World leaders pledge billions to fight AIDS, tuberculosis, malaria on UN sidelines
September 22, 2022
The Global Fund to Fight AIDS, Tuberculosis and Malaria on Wednesday hit $14.25 billion in pledges as world leaders seek to end the deadly Fight disease after progress was thrown off course by the COVID-19 pandemic.
US President Joe Biden, who hosted the conference in New York on the sidelines of the United Nations General Assembly’s annual high-level meeting, said funding is critical to fighting the diseases.
“This is an investment that will save an additional 20 million lives and reduce mortality from these diseases by an additional 64% over the next four years,” Biden said.
The United States previously announced that it would commit $6 billion for the next funding cycle.
The fund, a Geneva-based public-private alliance, is seeking $18 billion for its next three-year funding cycle from governments, civil society and the private sector. Before the conference on Wednesday, she had already raised more than a third of the total.
The Global Fund said the $14.25 billion figure is likely to rise as more donations are expected.
“For the government and people of Malawi, this is not a conference but a lifesaver,” Malawi President Lazarus Chakwera said earlier in the day, pledging $1 million.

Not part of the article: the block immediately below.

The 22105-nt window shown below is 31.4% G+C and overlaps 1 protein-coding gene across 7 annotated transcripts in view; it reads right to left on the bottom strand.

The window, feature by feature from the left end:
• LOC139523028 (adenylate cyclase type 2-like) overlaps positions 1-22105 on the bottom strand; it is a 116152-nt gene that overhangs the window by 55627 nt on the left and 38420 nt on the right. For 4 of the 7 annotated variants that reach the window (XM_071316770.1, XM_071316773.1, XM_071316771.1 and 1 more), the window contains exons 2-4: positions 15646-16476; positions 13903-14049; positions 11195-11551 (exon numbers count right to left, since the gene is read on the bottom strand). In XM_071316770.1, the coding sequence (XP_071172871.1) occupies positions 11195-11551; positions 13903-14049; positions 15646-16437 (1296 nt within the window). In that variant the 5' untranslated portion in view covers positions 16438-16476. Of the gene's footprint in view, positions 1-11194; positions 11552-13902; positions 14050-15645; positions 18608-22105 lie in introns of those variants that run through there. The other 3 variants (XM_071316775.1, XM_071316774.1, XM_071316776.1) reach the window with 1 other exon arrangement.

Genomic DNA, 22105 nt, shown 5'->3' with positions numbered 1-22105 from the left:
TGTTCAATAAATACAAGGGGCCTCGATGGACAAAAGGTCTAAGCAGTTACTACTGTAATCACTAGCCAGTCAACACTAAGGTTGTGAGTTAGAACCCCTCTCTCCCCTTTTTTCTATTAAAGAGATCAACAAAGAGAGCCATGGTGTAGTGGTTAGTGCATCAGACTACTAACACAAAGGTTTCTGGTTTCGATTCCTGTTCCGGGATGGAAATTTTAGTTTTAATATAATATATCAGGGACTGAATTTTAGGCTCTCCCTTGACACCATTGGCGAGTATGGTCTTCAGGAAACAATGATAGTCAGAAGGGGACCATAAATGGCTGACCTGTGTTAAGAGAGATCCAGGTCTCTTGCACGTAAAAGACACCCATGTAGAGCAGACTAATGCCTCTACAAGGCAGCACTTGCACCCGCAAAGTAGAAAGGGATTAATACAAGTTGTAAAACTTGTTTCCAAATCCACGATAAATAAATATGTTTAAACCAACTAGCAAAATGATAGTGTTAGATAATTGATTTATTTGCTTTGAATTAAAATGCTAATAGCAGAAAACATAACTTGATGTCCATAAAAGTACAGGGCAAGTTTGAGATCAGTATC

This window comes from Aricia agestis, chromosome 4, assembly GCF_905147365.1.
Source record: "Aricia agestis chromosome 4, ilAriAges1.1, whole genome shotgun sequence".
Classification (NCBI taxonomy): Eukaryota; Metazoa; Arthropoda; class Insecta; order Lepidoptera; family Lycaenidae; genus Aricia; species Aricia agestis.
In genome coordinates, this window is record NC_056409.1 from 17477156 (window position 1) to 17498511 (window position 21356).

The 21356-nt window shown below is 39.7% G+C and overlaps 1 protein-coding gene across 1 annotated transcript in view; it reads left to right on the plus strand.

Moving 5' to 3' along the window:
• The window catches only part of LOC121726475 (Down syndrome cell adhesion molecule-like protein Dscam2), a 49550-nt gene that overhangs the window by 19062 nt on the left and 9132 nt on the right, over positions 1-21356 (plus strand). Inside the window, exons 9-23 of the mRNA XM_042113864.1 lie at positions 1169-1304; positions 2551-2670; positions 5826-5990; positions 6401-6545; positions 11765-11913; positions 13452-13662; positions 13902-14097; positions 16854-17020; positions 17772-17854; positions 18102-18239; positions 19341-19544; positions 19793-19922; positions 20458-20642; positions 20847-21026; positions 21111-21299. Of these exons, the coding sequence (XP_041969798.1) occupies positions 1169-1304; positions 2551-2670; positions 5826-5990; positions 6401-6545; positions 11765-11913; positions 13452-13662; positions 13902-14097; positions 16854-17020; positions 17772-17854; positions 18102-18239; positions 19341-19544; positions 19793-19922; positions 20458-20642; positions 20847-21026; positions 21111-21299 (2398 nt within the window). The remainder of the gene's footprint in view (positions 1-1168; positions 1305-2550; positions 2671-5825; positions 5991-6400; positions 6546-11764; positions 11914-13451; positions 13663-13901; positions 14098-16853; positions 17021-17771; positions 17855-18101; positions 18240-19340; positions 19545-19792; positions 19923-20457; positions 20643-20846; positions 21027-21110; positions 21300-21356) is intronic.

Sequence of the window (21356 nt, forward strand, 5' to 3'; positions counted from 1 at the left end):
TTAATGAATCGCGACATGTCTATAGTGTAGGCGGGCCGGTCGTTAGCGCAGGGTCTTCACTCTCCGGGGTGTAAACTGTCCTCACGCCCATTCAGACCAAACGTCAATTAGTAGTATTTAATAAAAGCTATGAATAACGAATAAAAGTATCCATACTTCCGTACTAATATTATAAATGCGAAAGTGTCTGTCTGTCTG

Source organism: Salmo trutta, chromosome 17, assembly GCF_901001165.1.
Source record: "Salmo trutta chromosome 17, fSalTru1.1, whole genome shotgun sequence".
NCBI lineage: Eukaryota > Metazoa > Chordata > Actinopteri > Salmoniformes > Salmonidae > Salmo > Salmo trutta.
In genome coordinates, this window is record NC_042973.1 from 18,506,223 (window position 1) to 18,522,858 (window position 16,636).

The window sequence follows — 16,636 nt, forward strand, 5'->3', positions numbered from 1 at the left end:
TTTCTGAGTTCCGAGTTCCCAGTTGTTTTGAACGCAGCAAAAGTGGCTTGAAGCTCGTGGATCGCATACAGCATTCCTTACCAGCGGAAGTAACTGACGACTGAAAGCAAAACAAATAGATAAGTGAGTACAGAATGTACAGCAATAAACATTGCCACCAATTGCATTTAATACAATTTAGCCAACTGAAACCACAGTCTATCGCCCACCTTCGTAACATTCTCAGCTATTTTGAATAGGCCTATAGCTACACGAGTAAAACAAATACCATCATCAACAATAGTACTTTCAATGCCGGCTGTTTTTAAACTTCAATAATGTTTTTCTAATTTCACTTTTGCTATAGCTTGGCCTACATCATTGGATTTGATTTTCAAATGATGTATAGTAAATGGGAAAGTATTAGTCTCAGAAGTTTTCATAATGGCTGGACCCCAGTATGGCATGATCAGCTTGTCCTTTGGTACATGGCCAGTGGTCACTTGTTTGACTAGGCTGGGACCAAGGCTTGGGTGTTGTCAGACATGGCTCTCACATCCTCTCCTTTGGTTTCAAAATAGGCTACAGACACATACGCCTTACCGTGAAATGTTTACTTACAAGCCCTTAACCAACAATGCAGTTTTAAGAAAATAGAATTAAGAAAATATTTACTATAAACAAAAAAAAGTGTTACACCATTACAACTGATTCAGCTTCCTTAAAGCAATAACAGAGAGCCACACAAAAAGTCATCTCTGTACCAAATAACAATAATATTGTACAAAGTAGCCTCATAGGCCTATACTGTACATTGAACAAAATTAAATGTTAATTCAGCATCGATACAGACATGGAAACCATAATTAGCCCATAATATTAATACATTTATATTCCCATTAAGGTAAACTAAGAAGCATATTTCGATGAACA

According to UNAIDS, 990,000 adults and children were living with HIV in Malawi in 2021, and USAID says tuberculosis is a “major public health problem in Malawi.”
European Commission chief Ursula von der Leyen pledged 715 million euros ($703.63 million) to the fund, which she says is a 30% increase on the previous pledge.
French President Emmanuel Macron pledged a further 300 million euros, bringing France’s total contribution to the funding period to 1.6 billion euros.
Nigeria pledged US$13.2 million, the Netherlands €180 million and Indonesia US$15.5 million, as well as pledges from the private sector.
In its 2022 report, the fund said the outreach of its treatment and prevention efforts has rebounded over the past year after declining in 2020 for the first time in nearly 20 years, but the world is still not on track to address it to defeat these diseases. Continue reading
The fund estimates that its work has saved around 50 million lives since its inception in 2002.
But in 2020, the number of patients treated for tuberculosis fell by 19% to 4.5 million. In 2021, that rose again by 12% to 5.3 million – still just below the 5.5 million figure before the pandemic.
While malaria and AIDS programs have exceeded 2019 levels, the impact of the pandemic means they are still not on track to end the diseases by 2030.
The fund has also warned about the war in Ukraine and the global food crisis could exacerbate the situation. Infectious diseases tend to be much more deadly for people whose bodies are weakened by malnutrition, and they also don’t respond as well to treatment or prevention efforts.